A collective effort to encourage more large unrestricted funding
March 15, 2023

A collective effort to encourage more large unrestricted funding

Collaboration is critical across issues, sectors, and geographies when it comes to achieving systems change, and Human Rights Funders Network’s (HRFN) Funding Futures Festival in December created the conditions for just that.

At Panorama Global, we recognize the interconnectedness of social change movements and leaders, and we are building participatory spaces for dialogue and learning within the nonprofit and philanthropic sectors. We have witnessed over the last few years how perhaps no act has impacted the field of philanthropy more than author and philanthropist MacKenzie Scott’s revolutionary giving practices. She has awarded more than $14 billion in less than two years via unrestricted and multi-year gifts.

To gain insight on the impact of large unrestricted grantmaking to advance systems change, Panorama’s Collaborative Learning from Impact Philanthropy (CLIP) initiative has facilitated six peer learning cohorts designed for Scott grant recipients to build community and networks, and share insights. Large, unrestricted giving has demonstrated the power of philanthropy to transform, and our team has developed actionable recommendations for donors looking to adopt transformational giving practices.

As Panorama Global is considering different approaches to build on these learnings and help shift norms and practices in the philanthropic and nonprofit sectors for making and managing large, unrestricted gifts, we convened a group of 20 to hear directly from a diverse set of HRFN Conference attendees ranging from a private foundation to regranting and intermediary organization staff, and researchers. We wanted to better understand:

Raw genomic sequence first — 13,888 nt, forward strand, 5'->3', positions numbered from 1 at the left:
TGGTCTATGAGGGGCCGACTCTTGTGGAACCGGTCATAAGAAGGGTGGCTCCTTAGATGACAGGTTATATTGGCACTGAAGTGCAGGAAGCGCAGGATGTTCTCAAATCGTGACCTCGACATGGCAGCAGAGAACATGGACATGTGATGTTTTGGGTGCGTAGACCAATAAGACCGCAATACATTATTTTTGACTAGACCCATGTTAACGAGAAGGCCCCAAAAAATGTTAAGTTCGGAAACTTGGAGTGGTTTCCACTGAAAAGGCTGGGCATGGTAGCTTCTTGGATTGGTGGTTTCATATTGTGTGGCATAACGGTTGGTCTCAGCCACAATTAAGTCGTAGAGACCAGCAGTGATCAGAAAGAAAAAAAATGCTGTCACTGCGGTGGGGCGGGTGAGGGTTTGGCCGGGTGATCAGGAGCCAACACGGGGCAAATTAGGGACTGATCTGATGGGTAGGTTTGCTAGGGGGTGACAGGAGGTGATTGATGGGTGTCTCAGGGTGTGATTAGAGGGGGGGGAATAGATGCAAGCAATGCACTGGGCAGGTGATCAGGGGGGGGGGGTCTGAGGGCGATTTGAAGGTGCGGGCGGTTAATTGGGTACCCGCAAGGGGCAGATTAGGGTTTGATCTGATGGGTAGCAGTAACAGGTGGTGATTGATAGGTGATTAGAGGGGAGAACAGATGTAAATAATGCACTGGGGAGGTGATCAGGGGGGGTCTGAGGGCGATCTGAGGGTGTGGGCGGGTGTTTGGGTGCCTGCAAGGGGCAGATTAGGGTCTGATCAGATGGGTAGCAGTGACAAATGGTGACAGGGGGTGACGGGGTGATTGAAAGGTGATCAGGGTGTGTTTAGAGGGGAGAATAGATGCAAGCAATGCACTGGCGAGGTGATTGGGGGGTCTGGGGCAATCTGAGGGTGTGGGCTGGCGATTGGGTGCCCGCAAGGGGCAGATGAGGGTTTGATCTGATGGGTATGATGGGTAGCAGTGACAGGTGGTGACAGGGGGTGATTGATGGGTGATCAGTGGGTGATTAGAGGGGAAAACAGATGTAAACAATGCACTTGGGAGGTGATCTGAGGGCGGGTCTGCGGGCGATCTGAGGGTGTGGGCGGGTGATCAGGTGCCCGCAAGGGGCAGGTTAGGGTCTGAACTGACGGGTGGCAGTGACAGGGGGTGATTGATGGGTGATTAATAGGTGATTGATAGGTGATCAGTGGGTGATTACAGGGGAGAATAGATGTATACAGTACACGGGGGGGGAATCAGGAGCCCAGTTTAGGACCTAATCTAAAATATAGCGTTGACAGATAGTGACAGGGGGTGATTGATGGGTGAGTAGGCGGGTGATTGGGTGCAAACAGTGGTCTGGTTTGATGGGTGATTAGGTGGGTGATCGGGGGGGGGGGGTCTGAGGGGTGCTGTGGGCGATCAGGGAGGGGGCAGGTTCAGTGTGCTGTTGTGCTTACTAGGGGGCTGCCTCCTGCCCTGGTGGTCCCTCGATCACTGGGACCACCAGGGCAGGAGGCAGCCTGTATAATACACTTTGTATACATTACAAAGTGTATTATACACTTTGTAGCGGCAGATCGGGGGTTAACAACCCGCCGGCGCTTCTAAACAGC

1. If donor organizations have moved towards unrestricted giving or other mechanisms to drive equity
  2. What it takes to do so; and
  3. What campaign approaches to shift philanthropic norms and practices have been successful or not.

Through a robust discussion, we uncovered the following takeaways:

  • Organizations that have received funding from Scott have reiterated the need for continued support from other donors to pursue long-term systemic impact. Some organizations saw cuts in other funding after receiving funding from Scott, while others saw increases in the number of large grants they were awarded.
  • There is a desire to better understand regranting practices and how recipients of Scott’s funding are accountable to the movements, communities, and ecosystems of partners they collaborate with.
  • Donors should explore ways to fund organizations in the Global South directly rather than moving funds through Global North-based entities. International legal and compliance processes can cause logistical and political hurdles for receiving and spending large grants, impacting Global South organizations the most.
  • Peer organizing across sectors, regions, and issues is essential to shaping giving norms and practices. Understanding how particular sets of donors are influenced and tailoring our approach while creating connective language across other campaigns and issues is critical.

The consensus was MacKenzie Scott’s approach supports nonprofits to be more effective and drives funders to implement more inclusive and just practices. However, to accelerate systems change work, a collective effort to break down barriers to unrestricted, long-term funding is necessary.

We are a proud partner of Human Rights Funders Network. This post was originally posted on HRFN's website.

For information gathered through our Collaborative Learning from Impact Philanthropy work, visit our webpage. If you've received a Scott grant and are interested in joining a learning community, contact us to continue this work together.

Return to the Vantage blog
Your vision

Your vision.

Our Platform

Our platform.